The status of the transaction is then sent back through the payment network to the merchant bank.
Through this entire process, debit cards leverage various security features to protect against fraud and unauthorized use.
Some of the primary ones include Personal Identification Number (PIN), EMV chip technology, 2-factor authentication, fraud monitoring, purchase limits, and card activation.
Issuing banks additionally monitor debit card activity for signs of fraudulent transactions. In case of any suspicious activity, the card is automatically blocked or frozen. It’ll then remain inactive until the cardholder activates it.
2-factor authentication, on the other hand, acts as an extra layer of protection against unauthorized access. And if it’s ever breached, customers are still protected by their debit card purchase limits, which caps the amount they can spend on a single purchase.
Safety features of debit card transactions
- Purchase protection guarantees.
- Automatic transaction confirmation messages.
- Biometric authentication.
- Encryption of sensitive data.
- Card blocking or freezing.
- Geo-location restrictions.
- Purchase limits.
- Fraud monitoring.
- Two-factor authentication.
- PIN (Personal Identification Number)
Drawbacks of debit card transactions
- If a disputed transaction is not resolved in the cardholder's favor, they may not have as many options for recourse.
- Don't help to build credit like credit cards do.
- Less fraud protection than credit cards.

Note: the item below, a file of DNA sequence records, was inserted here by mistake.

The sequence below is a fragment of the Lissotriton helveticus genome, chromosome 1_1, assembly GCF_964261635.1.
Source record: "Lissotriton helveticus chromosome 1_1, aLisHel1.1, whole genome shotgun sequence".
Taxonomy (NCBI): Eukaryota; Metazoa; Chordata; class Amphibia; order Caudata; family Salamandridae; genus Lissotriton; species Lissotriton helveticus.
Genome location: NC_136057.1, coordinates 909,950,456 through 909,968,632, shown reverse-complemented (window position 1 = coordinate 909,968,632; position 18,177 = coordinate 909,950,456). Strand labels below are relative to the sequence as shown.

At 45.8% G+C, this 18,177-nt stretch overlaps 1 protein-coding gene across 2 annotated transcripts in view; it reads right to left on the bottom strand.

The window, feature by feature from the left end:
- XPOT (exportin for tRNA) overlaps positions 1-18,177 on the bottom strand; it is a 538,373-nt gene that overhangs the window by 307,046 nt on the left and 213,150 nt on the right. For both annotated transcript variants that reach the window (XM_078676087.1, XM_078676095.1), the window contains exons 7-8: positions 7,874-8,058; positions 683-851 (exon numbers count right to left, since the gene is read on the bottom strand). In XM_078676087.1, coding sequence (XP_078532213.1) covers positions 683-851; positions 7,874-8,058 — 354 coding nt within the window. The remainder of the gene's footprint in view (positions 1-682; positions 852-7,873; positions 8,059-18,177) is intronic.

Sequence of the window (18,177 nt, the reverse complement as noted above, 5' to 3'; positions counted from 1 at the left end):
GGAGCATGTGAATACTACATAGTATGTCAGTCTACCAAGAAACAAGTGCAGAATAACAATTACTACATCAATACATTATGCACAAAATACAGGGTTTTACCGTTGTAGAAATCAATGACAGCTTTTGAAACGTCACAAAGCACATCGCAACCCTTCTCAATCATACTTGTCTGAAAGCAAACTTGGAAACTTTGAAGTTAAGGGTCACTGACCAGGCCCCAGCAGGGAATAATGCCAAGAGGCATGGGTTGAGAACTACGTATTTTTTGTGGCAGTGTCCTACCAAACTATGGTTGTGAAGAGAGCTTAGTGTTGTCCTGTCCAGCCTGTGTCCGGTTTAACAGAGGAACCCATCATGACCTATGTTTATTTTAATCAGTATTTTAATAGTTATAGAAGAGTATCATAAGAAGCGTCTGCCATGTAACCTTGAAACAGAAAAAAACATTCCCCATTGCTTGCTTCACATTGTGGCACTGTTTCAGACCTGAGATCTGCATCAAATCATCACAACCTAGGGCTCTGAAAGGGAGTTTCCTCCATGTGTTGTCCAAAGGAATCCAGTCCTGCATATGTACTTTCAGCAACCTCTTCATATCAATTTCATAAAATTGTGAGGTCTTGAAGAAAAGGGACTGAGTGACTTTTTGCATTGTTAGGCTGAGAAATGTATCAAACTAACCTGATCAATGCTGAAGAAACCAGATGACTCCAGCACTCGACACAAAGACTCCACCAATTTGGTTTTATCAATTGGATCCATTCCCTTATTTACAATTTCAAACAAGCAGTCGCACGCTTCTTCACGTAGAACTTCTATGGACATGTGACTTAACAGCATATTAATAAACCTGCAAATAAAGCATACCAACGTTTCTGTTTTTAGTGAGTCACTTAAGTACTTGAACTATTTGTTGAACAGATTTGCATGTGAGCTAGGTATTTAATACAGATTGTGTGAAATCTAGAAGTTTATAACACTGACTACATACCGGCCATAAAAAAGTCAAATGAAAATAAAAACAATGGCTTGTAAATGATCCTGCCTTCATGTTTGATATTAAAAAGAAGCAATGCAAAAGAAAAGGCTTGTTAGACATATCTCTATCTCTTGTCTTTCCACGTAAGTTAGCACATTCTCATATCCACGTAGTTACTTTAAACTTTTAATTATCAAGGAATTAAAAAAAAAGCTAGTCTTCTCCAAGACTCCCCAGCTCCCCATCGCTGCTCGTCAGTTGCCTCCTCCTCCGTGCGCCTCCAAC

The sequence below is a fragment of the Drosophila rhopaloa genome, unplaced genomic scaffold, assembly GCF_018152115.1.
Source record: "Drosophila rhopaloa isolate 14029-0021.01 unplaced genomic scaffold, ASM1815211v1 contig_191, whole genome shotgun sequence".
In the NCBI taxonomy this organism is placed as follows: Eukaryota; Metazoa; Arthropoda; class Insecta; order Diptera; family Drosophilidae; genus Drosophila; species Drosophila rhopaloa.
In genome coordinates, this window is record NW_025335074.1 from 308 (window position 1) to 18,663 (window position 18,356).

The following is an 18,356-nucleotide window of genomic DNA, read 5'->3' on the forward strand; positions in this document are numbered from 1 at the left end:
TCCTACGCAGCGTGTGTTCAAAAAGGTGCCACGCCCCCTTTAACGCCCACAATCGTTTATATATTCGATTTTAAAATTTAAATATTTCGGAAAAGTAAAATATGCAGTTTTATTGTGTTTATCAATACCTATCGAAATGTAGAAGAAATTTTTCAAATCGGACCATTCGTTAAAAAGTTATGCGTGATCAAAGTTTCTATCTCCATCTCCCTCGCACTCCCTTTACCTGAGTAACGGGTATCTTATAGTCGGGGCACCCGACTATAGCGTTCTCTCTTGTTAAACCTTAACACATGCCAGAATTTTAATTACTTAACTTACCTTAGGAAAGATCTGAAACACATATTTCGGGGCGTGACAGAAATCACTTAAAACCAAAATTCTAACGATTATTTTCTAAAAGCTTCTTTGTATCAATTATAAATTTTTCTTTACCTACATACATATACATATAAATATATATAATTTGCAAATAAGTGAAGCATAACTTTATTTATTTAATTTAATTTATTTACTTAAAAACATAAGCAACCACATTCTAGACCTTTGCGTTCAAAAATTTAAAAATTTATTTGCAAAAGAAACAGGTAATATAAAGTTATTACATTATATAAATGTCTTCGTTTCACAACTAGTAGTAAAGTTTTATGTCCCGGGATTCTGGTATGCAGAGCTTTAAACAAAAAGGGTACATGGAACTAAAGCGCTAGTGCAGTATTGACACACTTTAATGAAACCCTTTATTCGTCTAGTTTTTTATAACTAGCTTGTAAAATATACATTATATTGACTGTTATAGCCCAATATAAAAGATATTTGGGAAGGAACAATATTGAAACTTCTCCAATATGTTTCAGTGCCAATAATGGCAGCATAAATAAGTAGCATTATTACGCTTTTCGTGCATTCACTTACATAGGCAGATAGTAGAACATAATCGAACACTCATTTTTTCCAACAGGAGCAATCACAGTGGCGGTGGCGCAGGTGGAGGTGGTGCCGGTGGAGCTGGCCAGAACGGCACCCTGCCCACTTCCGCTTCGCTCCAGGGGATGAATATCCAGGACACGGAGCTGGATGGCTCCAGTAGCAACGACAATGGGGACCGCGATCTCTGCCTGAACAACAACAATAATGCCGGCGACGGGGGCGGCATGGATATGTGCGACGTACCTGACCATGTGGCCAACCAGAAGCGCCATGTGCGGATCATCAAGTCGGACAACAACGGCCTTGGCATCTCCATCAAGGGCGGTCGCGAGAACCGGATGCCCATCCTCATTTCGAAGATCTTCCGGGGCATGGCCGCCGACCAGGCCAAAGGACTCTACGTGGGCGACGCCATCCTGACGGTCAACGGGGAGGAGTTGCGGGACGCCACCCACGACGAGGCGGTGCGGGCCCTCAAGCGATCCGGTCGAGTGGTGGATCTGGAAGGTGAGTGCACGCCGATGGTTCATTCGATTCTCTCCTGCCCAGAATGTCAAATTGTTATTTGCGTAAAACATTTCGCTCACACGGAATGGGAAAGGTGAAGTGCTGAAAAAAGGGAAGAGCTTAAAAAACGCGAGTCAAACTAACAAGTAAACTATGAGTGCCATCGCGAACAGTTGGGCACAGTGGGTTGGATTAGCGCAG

- Some banks may charge foreign transaction fees for debit card transactions made in other countries.
- Some merchants may place a temporary hold on funds in a debit card account.
3. Payment Apps (Digital Wallets)
Digital wallets are special payment apps that store credit, debit, and gift card information in one portal, so you can make purchases without a physical card.
There is a variety of options available on the web – PayPal, Google Wallet, Payoneer, Skrill, XanPay, Venmo, Samsung Wallet, Apple Pay, Cash App, etc.
These online payment services allow account holders to perform transactions without sharing their private information with third parties. Once customers upload their cards to the digital wallet account, they just need a single phone tap to make an online payment.
And if the seller ever fails to deliver the goods or services that have been paid for, digital wallet services often have a "buyer protection" program.
Another major security advantage of digital wallet transactions is the multiple layers of security that are in place to protect buyer information. You’ll be covered by not just the payment app, but also your retail outlet, the underlying credit card company, as well as the issuing bank.